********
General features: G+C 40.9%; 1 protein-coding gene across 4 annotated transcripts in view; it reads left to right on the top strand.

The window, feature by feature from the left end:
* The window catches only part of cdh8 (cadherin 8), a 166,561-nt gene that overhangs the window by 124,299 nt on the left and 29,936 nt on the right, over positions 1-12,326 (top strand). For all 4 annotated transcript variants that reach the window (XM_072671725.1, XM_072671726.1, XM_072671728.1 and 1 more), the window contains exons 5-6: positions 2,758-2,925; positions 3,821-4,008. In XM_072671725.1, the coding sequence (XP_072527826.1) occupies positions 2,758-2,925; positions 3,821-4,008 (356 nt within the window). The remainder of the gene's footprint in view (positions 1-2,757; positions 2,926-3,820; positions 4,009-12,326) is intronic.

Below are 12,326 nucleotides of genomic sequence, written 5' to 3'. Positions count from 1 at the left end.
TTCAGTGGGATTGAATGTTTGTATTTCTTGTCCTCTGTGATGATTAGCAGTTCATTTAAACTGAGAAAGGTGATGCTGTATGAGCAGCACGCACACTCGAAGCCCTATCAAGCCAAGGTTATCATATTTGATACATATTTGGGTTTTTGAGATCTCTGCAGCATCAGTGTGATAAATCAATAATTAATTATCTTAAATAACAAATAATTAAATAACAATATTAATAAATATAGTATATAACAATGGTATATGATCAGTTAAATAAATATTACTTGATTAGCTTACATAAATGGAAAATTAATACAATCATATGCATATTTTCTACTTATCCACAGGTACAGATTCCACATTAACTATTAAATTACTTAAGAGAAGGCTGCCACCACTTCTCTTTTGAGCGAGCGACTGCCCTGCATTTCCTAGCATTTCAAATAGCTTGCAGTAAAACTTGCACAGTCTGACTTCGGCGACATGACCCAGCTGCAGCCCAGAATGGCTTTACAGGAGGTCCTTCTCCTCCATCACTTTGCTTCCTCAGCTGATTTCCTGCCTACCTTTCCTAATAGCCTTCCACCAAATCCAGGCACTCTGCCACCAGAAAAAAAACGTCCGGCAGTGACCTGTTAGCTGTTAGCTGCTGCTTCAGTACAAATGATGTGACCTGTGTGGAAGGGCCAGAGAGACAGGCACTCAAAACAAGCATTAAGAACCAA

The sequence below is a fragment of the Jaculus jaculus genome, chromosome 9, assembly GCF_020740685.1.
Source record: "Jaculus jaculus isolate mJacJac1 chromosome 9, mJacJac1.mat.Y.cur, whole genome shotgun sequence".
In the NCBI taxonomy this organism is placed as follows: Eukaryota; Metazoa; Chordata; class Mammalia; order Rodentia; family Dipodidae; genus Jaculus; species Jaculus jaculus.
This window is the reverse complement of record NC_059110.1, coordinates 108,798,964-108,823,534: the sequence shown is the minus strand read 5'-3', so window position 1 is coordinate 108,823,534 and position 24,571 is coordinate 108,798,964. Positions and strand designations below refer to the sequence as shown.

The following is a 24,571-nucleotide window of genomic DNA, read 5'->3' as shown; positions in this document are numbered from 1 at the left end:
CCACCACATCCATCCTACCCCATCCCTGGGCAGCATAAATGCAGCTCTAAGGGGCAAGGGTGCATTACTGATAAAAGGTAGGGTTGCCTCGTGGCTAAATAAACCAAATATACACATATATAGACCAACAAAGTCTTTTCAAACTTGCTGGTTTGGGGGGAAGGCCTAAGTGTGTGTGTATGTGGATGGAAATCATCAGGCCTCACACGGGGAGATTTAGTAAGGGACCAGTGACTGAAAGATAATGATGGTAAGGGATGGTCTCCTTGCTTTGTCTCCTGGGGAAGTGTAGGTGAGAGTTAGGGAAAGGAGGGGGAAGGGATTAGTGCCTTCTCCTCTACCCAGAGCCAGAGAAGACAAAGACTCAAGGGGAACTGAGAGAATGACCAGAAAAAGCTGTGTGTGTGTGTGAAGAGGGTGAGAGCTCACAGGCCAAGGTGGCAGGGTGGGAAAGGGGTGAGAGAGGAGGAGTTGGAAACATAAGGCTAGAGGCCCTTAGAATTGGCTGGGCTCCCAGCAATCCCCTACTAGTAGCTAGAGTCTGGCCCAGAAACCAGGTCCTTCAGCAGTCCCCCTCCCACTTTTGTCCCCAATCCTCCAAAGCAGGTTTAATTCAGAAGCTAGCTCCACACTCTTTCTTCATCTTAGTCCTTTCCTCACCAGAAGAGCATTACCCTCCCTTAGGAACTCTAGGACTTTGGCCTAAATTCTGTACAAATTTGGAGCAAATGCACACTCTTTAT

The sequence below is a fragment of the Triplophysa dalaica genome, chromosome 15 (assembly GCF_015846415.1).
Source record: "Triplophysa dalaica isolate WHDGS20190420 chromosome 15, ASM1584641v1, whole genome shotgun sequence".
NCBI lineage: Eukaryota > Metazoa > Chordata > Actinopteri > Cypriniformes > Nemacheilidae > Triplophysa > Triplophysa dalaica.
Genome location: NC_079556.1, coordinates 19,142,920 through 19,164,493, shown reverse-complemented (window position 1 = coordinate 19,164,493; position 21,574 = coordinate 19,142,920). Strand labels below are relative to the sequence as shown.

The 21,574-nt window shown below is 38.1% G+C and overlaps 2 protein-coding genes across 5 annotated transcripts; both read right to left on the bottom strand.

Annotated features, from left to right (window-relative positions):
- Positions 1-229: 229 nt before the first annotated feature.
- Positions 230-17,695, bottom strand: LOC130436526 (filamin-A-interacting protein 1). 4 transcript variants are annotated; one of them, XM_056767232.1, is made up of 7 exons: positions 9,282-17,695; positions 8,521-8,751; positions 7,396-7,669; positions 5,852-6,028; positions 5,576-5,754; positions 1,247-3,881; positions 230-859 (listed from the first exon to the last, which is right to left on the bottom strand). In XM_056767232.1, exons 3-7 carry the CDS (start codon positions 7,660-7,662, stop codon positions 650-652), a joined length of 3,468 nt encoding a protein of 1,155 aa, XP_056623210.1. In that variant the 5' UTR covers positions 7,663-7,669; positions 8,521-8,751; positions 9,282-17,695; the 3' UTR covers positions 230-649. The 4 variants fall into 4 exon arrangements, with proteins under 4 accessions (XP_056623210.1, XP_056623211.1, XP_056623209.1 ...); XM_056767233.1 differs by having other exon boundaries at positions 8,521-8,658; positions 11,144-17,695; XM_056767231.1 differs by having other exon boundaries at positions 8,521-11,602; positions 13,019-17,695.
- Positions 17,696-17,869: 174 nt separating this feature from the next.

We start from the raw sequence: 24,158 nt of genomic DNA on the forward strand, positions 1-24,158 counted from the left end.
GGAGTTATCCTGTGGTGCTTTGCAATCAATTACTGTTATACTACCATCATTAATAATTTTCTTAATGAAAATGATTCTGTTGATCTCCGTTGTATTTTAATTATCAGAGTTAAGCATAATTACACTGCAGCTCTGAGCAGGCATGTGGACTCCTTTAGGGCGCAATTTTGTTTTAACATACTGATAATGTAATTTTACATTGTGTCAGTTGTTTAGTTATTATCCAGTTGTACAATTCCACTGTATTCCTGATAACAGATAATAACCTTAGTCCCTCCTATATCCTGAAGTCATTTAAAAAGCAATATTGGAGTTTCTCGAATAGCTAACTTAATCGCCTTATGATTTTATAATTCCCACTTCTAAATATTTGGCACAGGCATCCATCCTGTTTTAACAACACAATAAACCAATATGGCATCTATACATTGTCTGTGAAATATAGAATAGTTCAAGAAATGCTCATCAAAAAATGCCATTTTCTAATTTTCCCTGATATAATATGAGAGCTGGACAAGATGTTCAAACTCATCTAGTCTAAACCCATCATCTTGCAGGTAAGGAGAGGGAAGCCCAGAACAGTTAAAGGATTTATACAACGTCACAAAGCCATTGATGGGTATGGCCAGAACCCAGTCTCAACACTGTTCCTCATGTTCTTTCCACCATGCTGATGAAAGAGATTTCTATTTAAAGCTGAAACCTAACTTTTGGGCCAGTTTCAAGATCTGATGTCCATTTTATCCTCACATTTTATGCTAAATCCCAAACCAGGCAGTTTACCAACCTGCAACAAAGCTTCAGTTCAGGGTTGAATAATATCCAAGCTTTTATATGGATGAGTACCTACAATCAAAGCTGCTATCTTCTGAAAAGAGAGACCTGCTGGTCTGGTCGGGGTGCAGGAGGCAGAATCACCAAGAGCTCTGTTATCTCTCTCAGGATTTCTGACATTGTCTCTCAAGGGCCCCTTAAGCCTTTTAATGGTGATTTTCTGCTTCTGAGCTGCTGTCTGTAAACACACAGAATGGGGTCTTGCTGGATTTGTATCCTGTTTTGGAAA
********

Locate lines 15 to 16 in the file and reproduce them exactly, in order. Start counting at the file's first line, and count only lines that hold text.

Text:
Genome location: NC_079556.1, coordinates 19,142,920 through 19,164,493, shown reverse-complemented (window position 1 = coordinate 19,164,493; position 21,574 = coordinate 19,142,920). Strand labels below are relative to the sequence as shown.

The 21,574-nt window shown below is 38.1% G+C and overlaps 2 protein-coding genes across 5 annotated transcripts; both read right to left on the bottom strand.